The recovery of Chicago's 518 million-square-foot warehouse/distribution space market slowed in the third quarter, while its 49.2 million square-foot Flex/R&D market remains in recession. REIS reports a vacancy rate of 14.4% for Chicago's warehouse/distribution space in the third quarter of 2013, down just 10 basis points during the quarter, but down 110 from a year earlier. Chicago's warehouse/distribution market rents continued to rise moderately in the third quarter according to REIS. Both the average asking rent and the average effective rent were up 0.5% over the quarter, to $4.45 psf and $3.90 psf. The year-over-year gains are 1.6% asking and 2.4% effective. For Flex/R&D space, Chicago's third quarter vacancy rate is 17.7% up 20 basis points during the third quarter and up 50 from a year earlier. The vacancy rate fo rtype of space had been falling in 2012 before turning upward again. Chicago's Flex/R&D rents remained weak during the third quarter. The average asking rent fell 0.1% to $7.56 psf and the average effective rent decreased to 0.2% to $6.42 psf.



Coldwell Banker Commercial has the largest commercial real estate footprint with over 3,500 professionals nationally, over 16,000 listings, nearly double that of the nearest competitor, averaging 13,000 transactions annually valued at over $4 Billion.

Providing comprehensive Commercial Real Estate Sales, Leasing, Investment and Asset Management Services for the Greater Chicago Area and Nationally through our vast network of over 3,500 professionals and Global Client Services Group.

Chicago Regional Office
2215 Sanders Rd, Suite #300
Northbrook, IL 60062

West Suburban Office
967 West 75th St
Naperville, IL 60565

Phone:  (630) 344-9355
Email:   [email protected]

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CNN Ranks Naperville in Top 100 Best Places to Live


Top 100 rank: 54
Population: 152,600

In its list of America's best small cities, CNN Money ranks Naperville at No. 54

Community is king in Naperville, which adds a local 1% tax on food and beverages to fund events and heritage celebrations. Come summer, residents converge on Centennial Beach, a huge quarry purchased by the city during its 1931 centennial celebration, or stroll along the 1.75 miles of brick paths on the DuPage Riverwalk in the heart of town. Top schools and lots of jobs at firms like OfficeMax and Alcatel-Lucent round out this picture of near perfection -- marred only by some congestion on nearby highways and a lengthy commute for those who work in downtown Chicago.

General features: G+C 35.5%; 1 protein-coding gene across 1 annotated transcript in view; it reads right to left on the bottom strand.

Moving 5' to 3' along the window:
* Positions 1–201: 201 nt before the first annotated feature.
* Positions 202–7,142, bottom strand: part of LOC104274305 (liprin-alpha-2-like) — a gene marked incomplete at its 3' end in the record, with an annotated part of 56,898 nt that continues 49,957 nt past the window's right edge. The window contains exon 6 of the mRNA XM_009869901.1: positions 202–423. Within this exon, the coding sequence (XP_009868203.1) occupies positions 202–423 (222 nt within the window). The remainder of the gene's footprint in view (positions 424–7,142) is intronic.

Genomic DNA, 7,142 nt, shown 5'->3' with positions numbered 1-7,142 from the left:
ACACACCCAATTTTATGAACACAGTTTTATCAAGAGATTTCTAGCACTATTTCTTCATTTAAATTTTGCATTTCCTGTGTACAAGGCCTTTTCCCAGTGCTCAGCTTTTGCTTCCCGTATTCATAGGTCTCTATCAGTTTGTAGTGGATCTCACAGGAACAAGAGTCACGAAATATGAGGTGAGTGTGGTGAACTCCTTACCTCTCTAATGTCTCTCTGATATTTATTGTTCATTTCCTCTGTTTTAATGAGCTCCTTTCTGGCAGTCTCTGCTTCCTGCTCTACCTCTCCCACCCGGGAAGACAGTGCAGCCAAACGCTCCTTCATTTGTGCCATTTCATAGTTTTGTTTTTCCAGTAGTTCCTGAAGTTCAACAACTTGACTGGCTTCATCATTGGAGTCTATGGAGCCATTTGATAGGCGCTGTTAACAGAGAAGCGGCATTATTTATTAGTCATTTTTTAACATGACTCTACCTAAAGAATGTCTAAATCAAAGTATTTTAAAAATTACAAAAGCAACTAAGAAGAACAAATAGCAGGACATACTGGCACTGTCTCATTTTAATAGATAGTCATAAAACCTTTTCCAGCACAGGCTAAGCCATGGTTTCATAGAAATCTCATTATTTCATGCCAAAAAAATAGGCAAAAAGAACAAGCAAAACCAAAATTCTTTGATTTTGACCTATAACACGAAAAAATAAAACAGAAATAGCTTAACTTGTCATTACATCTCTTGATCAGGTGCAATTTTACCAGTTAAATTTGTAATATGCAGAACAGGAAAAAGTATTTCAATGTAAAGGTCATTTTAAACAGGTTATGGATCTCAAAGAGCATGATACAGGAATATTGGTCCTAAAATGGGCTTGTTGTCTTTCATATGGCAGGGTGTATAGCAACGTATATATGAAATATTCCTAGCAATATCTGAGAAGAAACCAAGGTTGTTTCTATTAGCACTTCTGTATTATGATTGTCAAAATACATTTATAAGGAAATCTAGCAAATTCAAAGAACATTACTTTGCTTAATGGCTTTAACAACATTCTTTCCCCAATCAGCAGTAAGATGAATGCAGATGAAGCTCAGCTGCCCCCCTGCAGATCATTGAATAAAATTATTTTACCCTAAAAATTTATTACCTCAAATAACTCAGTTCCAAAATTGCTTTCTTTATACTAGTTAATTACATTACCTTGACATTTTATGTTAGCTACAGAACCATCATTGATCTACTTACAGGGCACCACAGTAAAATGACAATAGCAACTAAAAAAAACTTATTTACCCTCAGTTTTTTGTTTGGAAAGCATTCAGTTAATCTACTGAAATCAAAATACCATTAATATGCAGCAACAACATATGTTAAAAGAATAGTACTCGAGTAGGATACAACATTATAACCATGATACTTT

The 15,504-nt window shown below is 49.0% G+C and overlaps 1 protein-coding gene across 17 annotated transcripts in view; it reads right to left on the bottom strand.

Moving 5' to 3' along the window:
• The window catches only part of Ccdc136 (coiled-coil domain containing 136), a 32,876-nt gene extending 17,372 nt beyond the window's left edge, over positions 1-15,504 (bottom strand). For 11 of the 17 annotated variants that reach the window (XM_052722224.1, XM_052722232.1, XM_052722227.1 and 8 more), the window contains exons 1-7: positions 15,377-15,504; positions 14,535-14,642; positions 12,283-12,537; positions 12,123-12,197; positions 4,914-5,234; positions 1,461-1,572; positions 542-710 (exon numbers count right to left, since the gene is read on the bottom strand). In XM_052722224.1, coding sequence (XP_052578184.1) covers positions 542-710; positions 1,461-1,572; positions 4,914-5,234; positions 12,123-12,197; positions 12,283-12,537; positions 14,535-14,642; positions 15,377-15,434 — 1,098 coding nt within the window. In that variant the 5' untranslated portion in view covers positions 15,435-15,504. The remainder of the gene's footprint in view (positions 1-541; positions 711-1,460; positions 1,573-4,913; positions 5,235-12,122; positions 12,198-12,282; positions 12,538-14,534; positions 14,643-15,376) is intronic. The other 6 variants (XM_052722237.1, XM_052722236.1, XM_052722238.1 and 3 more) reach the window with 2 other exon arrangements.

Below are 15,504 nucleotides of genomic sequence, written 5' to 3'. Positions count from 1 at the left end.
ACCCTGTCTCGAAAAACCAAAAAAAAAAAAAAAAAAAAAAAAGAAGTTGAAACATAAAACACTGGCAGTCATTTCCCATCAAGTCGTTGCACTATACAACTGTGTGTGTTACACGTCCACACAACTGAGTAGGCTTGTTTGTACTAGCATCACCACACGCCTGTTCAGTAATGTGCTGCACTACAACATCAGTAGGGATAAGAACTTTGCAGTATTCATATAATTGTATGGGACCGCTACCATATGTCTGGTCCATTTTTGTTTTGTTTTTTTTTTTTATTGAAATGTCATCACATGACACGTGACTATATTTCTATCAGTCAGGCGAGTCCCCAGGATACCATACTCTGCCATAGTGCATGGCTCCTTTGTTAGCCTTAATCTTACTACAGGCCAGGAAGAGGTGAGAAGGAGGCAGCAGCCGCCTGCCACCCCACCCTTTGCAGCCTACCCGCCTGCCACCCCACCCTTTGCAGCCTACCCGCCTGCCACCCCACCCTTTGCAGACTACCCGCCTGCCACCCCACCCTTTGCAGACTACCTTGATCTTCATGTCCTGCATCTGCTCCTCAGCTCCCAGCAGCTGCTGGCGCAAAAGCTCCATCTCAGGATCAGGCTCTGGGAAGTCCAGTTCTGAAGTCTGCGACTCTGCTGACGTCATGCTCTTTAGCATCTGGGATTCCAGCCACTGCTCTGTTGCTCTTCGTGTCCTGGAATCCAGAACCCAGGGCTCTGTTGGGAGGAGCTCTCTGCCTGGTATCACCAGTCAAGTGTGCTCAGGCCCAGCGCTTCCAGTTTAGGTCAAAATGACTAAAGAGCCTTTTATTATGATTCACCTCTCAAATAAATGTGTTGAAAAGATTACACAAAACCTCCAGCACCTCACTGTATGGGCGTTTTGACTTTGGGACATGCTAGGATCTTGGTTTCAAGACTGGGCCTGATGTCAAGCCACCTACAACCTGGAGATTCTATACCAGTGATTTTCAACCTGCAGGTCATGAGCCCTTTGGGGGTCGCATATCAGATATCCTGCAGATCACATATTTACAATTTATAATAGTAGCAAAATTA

Source: CNN Money


Independent Grocers Negotiating to Buy 10 Dominick's

Independent grocery chains affiliated with the Centrella cooperative are in negotiations to buy as many as 10 Dominick's stores, sources familiar with the talks said.

Grocers affiliated with Centrella, the brand name used by Joliet-based Central Grocers Inc., are looking to purchase stores as a group in both the city and suburbs, sources said. It's unclear which Dominick's locations Centrella would buy on behalf of its member firms.

The group has hired food industry investment banker David Schoeder to negotiate the package deal with Dominick's parent, Pleasanton, Calif.-based Safeway Inc., which announced it would leave the Chicago market.

Mr. Schoeder, a principal with Food Partners LLC in Washington, declined to comment. A Centrella executive could not immediately be reached this evening.

Centrella grocers looking to open stores in soon-to-close Dominick's around the region include Tony's Finer Foods, Treasure Island and Strack & Van Til, among others, according to the sources. The co-op has more than 150 members.

Tony Ingraffia, president of South Barrington-based Tony's Finer Foods Inc., did not return calls. Christ Kamberos, vice president of development at Treasure Island Foods Inc., declined to comment. An executive with Highland, Ind.-based Strack & Van Til did not return a call.

Jewel-Osco, meanwhile, is suspending plans to snap up additional Dominick's on the market here. The firm, owned by private-equity firm Cerberus Capital Management LP, is no longer looking to buy additional Dominick's stores that are currently open, said an Itasca-based spokeswoman for Jewel.

When Safeway announced in October that it would leave the Chicago market, the firm operated 72 stores across the region. No more than 55 remain.

Earlier this month, Milwaukee-based Roundy's Inc. announced a $36 million deal for 11 Dominick's. Jewel-Osco has purchased four. And Dominick's leases are expiring at properties in Matteson and Morton Grove and the landlords there are pursuing other options.

A Safeway spokeswoman did not return a call.